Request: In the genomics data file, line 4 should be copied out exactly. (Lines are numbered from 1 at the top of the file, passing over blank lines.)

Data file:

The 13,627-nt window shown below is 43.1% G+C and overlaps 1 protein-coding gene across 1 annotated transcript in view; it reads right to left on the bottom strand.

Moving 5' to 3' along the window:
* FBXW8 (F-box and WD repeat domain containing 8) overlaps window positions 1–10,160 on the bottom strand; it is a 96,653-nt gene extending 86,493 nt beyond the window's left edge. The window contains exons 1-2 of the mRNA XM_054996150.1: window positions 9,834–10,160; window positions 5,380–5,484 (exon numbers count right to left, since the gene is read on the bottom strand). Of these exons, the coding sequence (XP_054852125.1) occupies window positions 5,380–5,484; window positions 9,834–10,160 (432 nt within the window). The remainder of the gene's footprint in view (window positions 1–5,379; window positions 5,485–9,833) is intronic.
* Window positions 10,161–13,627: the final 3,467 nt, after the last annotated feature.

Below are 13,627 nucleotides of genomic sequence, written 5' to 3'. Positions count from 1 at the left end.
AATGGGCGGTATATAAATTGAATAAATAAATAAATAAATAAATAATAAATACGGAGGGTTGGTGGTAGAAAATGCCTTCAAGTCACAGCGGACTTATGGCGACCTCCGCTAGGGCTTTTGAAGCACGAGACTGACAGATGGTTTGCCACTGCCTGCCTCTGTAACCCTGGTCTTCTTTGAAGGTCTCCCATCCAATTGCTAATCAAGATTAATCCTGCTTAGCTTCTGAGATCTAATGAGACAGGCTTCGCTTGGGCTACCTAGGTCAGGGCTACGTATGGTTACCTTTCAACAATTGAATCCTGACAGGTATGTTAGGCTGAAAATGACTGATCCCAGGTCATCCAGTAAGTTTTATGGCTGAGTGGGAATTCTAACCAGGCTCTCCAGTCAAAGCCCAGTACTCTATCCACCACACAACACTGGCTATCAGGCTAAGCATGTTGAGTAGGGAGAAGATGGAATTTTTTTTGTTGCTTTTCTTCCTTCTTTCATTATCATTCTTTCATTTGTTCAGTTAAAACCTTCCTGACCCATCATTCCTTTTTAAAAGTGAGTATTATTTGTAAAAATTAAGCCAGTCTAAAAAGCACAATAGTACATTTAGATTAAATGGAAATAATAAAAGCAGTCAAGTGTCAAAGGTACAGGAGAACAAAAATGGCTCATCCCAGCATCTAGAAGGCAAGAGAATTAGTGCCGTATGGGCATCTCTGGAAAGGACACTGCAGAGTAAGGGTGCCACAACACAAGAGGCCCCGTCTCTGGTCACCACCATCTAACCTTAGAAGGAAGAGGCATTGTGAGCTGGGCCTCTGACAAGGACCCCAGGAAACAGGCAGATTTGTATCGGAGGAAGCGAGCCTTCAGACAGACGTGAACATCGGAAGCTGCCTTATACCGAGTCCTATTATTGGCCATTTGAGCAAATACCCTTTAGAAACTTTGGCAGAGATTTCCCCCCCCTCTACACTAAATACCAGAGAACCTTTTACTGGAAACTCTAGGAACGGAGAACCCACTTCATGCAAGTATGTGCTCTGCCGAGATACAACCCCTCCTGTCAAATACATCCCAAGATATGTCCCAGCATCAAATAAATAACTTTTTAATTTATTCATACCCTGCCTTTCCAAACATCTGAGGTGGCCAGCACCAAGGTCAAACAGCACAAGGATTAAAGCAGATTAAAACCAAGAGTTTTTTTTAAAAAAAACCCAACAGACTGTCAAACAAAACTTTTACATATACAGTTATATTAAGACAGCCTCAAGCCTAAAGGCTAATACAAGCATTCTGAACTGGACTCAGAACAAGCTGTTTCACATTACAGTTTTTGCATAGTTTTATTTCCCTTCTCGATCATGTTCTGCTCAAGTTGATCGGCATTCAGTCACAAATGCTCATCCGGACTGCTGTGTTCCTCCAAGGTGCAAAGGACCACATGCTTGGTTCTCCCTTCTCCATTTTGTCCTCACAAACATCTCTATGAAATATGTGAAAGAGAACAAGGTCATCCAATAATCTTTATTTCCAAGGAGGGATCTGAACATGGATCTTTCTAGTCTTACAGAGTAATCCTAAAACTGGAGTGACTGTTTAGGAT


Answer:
* Window positions 10,161–13,627: the final 3,467 nt, after the last annotated feature.